This Abomination Will Live On
(“Mistaken for Dead,” Forensic Files)
With any crime that involves a lot of money and at least one commercially attractive offender, you can pretty much count on a TV movie and a book or two.
The last blog post mapped out a timeline for the murder-insurance fraud fiasco perpetrated by two entrepreneurs and a neurologist in 1988. The post before that one offered a cheat sheet listing the cast of characters.
For this week, I compiled a list of the various shows and books about the case. But first, a superquick summary of the crime for readers new to the sordid mess.
The story starts in Columbus, Ohio, where a young con man named John Hawkins and his middle-aged lover, Gene Hanson, opened a store selling colorful workout clothes in 1985. The business did so well that in a few years, they had 22 stores in Ohio and Kentucky.
But they had expanded too fast, overbought, and probably spent too much on TV commercials, which starred the nubile Hawkins decked out in the likes of a lemon-yellow tank top paired with periwinkle-blue shorts.
With the business on the edge of bankruptcy by 1988, the duo decided to fake Hanson’s death and try to cash in on his $1.5 million in life insurance.
Neurologist Richard Boggs, a recent acquaintance from California who had money problems of his own, procured a dead body — by killing an innocent man named Ellis Greene — to pass off as Hanson.
Utter disaster followed, with authorities figuring out what happened and nabbing Hanson and Dr. Boggs fairly quickly. Hawkins escaped to Europe, triggering a three-year international manhunt. Like his pals, Hawkins ended up behind bars, but he got out on parole after 20 years.
Here are some other sources of information and entertainment related to the case (in addition to Mistaken for Dead, a favorite Forensic Files episode).
Cheating Death by Edwin Chen. This nonfiction paperback written by the reporter who covered the crime for the Los Angeles Times got a mixed review from New York Times writer Bill Kent, who described the tome as having “brief, breathless chapters” and said its “just-the-facts style of reporting is long on information but short on analysis.” (Onyx, 1992, 320 pages.)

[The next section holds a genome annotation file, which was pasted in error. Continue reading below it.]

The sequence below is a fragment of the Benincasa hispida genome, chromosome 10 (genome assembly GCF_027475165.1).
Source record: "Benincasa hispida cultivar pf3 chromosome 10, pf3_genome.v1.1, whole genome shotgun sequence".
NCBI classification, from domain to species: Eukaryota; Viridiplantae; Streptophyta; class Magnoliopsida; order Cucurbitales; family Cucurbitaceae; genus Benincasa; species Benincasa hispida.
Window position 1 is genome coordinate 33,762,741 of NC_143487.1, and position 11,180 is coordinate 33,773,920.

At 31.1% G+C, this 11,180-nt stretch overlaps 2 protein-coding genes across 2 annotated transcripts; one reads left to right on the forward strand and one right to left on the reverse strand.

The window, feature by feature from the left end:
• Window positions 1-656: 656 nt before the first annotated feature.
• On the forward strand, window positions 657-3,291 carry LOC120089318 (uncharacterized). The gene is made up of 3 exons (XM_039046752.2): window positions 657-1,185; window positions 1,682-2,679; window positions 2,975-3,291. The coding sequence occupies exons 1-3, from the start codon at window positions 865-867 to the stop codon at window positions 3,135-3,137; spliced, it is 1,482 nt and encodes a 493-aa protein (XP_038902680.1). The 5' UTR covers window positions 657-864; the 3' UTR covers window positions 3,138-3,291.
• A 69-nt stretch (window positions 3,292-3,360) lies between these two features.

Insured for Murder by Robin Yocum and Catherine Candisky. Written by two Columbus Dispatch reporters who followed the case from the beginning, the nonfiction hardback contains some tantalizing details about the plot. The book got decent reviews. You can check out excerpts free online before buying. (Prometheus Books, 1993, 286 pages.)
The Dirty Nasty Truth: 18 True Crime Stories to Stop Juvenile Delinquency by John Barrett Hawkins. The former Just Sweats partner, who now counts motivational speaker as part of his reinvented self, came out with his own book that “chronicles his descent from successful entrepreneur … to convicted felon.” Amazon carries the book. (Dark Planet Publishing, 2012, 192 pages.)
If Looks Could Kill, a TV movie starring soap opera actor Antonio Sabato Jr. as John Hawkins and Maury Chaykin (who Entourage watchers may remember in a role as a Harvey Weinstein-like movie producer) as Dr. Richard Boggs. Produced by America’s Most Wanted in 1996, it got mediocre reviews, but it sounds like fun and you can check out the 80-minute drama for free on YouTube. (Don’t wait too long. A different link that worked just a week ago has already been taken off YouTube.)
America’s Most Wanted did a great segment about the case on its regular TV show back in 1990, when John Hawkins was still on the loose. Unfortunately, the vignette (except for a short promo) isn’t on YouTube. A couple of sources gave links to the AMW episode on Lifetime and Hulu — but they no longer work. If anyone knows of a way to watch online, please leave a clue.
Killer Couples, an Oxygen Network series, features one episode about the Just Sweats case. It includes the real John Hawkins discussing the crime on camera. There’s an interesting promo on YouTube, and you supposedly can watch the episode on the Oxygen website, although it’s not clear whether it’s free.
Blood, Lies, and Alibi, a 2012 series from the Investigation Discovery Network, devotes a Season 1 show called “Doctor of Death” to the Just Sweats murder. It features interviews with Columbus Dispatch reporter Catherine Candisky and legal authorities directly involved in the case. You can watch the episode on YouTube.
Murder by the Book, a Court TV show in which true-crime authors devote an hour to cases that intrigue them, featured the Just Sweats crime in 2006 in Episode 4 of Season 1 with writer Jonathan Kellerman. I couldn’t find any trace of the the episode on YouTube or anywhere else online, however. If anyone knows where to watch it, please share the evidence.
That’s all for this post. Until next week, cheers. — R.R.